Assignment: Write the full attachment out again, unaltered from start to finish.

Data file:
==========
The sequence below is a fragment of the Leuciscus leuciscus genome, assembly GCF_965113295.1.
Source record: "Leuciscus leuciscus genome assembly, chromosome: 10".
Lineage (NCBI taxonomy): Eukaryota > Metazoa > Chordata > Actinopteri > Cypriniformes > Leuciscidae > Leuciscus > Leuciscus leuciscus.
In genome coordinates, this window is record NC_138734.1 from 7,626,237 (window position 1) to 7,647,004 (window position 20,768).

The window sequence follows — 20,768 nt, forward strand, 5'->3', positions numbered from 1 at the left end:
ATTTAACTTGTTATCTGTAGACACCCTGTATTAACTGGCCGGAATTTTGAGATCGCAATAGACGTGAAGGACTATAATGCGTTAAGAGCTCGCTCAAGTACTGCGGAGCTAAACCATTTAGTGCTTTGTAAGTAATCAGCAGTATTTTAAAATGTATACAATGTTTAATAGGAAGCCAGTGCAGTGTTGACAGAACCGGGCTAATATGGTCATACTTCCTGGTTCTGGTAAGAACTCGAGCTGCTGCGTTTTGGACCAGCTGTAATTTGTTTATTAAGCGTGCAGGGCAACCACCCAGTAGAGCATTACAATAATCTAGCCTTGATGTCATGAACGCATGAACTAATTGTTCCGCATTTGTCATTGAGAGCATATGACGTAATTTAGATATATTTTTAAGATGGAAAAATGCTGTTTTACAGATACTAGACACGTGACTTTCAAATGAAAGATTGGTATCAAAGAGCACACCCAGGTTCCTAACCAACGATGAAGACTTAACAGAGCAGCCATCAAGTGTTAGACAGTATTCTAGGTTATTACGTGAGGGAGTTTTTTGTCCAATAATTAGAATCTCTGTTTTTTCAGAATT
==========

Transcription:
The sequence below is a fragment of the Leuciscus leuciscus genome, assembly GCF_965113295.1.
Source record: "Leuciscus leuciscus genome assembly, chromosome: 10".
Lineage (NCBI taxonomy): Eukaryota > Metazoa > Chordata > Actinopteri > Cypriniformes > Leuciscidae > Leuciscus > Leuciscus leuciscus.
In genome coordinates, this window is record NC_138734.1 from 7,626,237 (window position 1) to 7,647,004 (window position 20,768).

The window sequence follows — 20,768 nt, forward strand, 5'->3', positions numbered from 1 at the left end:
ATTTAACTTGTTATCTGTAGACACCCTGTATTAACTGGCCGGAATTTTGAGATCGCAATAGACGTGAAGGACTATAATGCGTTAAGAGCTCGCTCAAGTACTGCGGAGCTAAACCATTTAGTGCTTTGTAAGTAATCAGCAGTATTTTAAAATGTATACAATGTTTAATAGGAAGCCAGTGCAGTGTTGACAGAACCGGGCTAATATGGTCATACTTCCTGGTTCTGGTAAGAACTCGAGCTGCTGCGTTTTGGACCAGCTGTAATTTGTTTATTAAGCGTGCAGGGCAACCACCCAGTAGAGCATTACAATAATCTAGCCTTGATGTCATGAACGCATGAACTAATTGTTCCGCATTTGTCATTGAGAGCATATGACGTAATTTAGATATATTTTTAAGATGGAAAAATGCTGTTTTACAGATACTAGACACGTGACTTTCAAATGAAAGATTGGTATCAAAGAGCACACCCAGGTTCCTAACCAACGATGAAGACTTAACAGAGCAGCCATCAAGTGTTAGACAGTATTCTAGGTTATTACGTGAGGGAGTTTTTTGTCCAATAATTAGAATCTCTGTTTTTTCAGAATT